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Phase 2 of testing antenna radiation patterns.  The intro to this journey is Antenna Radiation.

Phase 2 will be to test a 3-element Yagi.  After measuring the 8 compass points (N, NE, E, SE, S, SW, W, NW), I will try to verify the shape of the forward lobe.

 

The original Yagi planned for this segment was a three-element one built into a re-purposed hockey stick.  But... that one was built for Radio Direction Finding and didn't have a means to mount it.  Once again, I had to move to Plan B - a tape measure Yagi.  I'm pretty sure that this one does not radiate directly off the end.  Moving forward, I will use the measurements to see if I can steer the beam more in line with what it should be,.

2m Tape Measure Yagi

Preliminary testing of the tape measure Yagi showed enough promise to proceed but it does suffer from droopy elements and is very susceptible to wind moving the elements during testing.  As with the dipole test, the white stake under the radiating element is to insure that I make readings at the same distance from the feed point.

3-element Yagi & Radiation Pattern

The graphic above is from Yagi-Uda.com and shows the operating characteristics of the three element "beam" antenna.

 

As we used to say in the Army... No plan ever survives contact with the enemy.  In one series of measurements, the main lobe cants left and a definite null shows in the rear right.  In another series, the main lobe cants right and there is a definite null in the rear left.  I will probably have to modify my tape measure Yagi to get repeatable measurements.

 

I have added PVC supports beneath each of the tape measure elements.  So much for being able to fold the elements for easy storage.  I videotaped another series of measurements.  This series somewhat agreed with the series from the day before.  It still doesn't seem correct.

2m Yagi Static Measurements

I had also taken a series of panoramic videos.  Using my measuring string and starting in the rear, I circled the antenna in a counterclockwise direction recording the meter output.  I reviewed those.  These resulted in something more like what I was expecting.

2m Yagi Panoramic Measurements

The rear lobes in the panoramic readings would be obscured by the center of the graph.  I attribute the low readings to having to overcome the P-N junction voltage of the Germanium diodes in the detector circuit of the meter.  When measured at 1 meter instead of two, the lobes are present but no where as clearly defined as the Yagi-Uda graphic above. At one meter, the rear lobe measured approximately 135mV.  The front lobe at the same distance was 2100mV.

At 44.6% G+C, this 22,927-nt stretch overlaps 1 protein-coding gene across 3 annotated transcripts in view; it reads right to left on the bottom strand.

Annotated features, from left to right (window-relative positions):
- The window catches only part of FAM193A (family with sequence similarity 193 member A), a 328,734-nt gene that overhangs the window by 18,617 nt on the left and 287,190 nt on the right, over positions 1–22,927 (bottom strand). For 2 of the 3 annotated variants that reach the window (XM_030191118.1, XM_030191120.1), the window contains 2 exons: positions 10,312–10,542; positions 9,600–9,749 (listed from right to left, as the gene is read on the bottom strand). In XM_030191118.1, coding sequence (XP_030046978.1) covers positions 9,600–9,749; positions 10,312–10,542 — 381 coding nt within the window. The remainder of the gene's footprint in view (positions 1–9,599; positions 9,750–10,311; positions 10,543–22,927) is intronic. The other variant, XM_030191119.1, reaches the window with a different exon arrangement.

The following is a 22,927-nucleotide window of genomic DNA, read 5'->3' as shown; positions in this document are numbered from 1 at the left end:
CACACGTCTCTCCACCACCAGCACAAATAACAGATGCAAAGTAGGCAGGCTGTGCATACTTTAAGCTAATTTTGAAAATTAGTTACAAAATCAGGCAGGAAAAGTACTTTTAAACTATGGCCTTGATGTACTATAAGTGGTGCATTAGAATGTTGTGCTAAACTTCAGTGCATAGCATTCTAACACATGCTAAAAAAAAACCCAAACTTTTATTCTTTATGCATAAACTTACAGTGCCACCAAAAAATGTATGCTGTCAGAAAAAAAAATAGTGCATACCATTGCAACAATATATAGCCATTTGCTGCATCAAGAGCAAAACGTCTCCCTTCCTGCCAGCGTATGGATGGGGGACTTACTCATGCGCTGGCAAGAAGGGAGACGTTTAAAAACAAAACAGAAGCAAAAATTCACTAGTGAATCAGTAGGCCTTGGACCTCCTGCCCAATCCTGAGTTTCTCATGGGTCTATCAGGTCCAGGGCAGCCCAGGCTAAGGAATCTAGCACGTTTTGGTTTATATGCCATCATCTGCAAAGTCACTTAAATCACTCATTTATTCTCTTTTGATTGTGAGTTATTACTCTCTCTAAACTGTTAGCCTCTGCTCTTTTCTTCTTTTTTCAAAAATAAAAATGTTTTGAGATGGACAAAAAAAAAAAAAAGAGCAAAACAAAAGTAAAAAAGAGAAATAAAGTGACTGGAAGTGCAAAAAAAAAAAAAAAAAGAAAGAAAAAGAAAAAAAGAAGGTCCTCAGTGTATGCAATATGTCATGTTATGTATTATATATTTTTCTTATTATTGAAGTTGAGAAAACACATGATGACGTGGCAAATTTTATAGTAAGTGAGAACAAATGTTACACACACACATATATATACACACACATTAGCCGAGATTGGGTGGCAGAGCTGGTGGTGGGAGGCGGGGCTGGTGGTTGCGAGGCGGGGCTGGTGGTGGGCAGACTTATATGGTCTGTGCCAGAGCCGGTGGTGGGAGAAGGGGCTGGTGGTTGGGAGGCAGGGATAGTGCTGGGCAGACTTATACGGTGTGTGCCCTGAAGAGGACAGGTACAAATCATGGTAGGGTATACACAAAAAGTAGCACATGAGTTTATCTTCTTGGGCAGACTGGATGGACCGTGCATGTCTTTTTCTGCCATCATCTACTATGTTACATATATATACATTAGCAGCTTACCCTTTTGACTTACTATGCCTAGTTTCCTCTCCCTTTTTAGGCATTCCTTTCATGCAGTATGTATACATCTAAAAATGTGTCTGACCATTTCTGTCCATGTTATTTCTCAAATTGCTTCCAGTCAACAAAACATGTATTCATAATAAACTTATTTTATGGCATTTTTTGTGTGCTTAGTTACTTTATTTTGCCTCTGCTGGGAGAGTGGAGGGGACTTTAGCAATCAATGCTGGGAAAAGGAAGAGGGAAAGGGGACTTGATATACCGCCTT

The red arrow indicates the approximate center of the forward lobe and indicates less than bilateral symmetry.  Based on using this antenna for radio direction finding, this is correct.  I expected the skew to be greater, but that was probably corrected when I added the PVC support to the elements.

 

Testing the Yagi antenna proved to be challenging.  The originally flexible elements were most likely the culprits.  One cannot watch the meter AND the elements at the same time.

 

The second objective of this phase was to verify the shape of the forward lobe.  This exercise was underwhelming.  Step back slightly until the field strength meter reads approximately 200mV.  Drop a popsicle stick.  Yup.  It's an arc.

 

What was cool was seeing antenna polarization (orientation) in action.  It wasn't until the last series of measurements that it dawned on me to orient the field strength meter horizontally - since the Yagi is horizontally polarized as I have it mounted.  Readings that were in the 400mV range jumped up a full volt.  I had read that the wrong polarization results in a 20dB reduction.  During radio direction finding exercises (fox hunts), you want the attenuation to help localize the hidden transmitter.  I now have a means to demonstrate this concept to new radio amateurs.

 

Once the weather turns a bit nicer, I will try to trim the Yagi to get rid of the skew.  I will do this by measuring the RF power levels at 45 degrees right and 45 degrees left of center.  When they are as close as practical to one another, I will know that my forward lobe actually points forward.

 

Phase 3 will be to test an antenna with a cardioid radiation pattern.  Antenna Radiation - Phase 3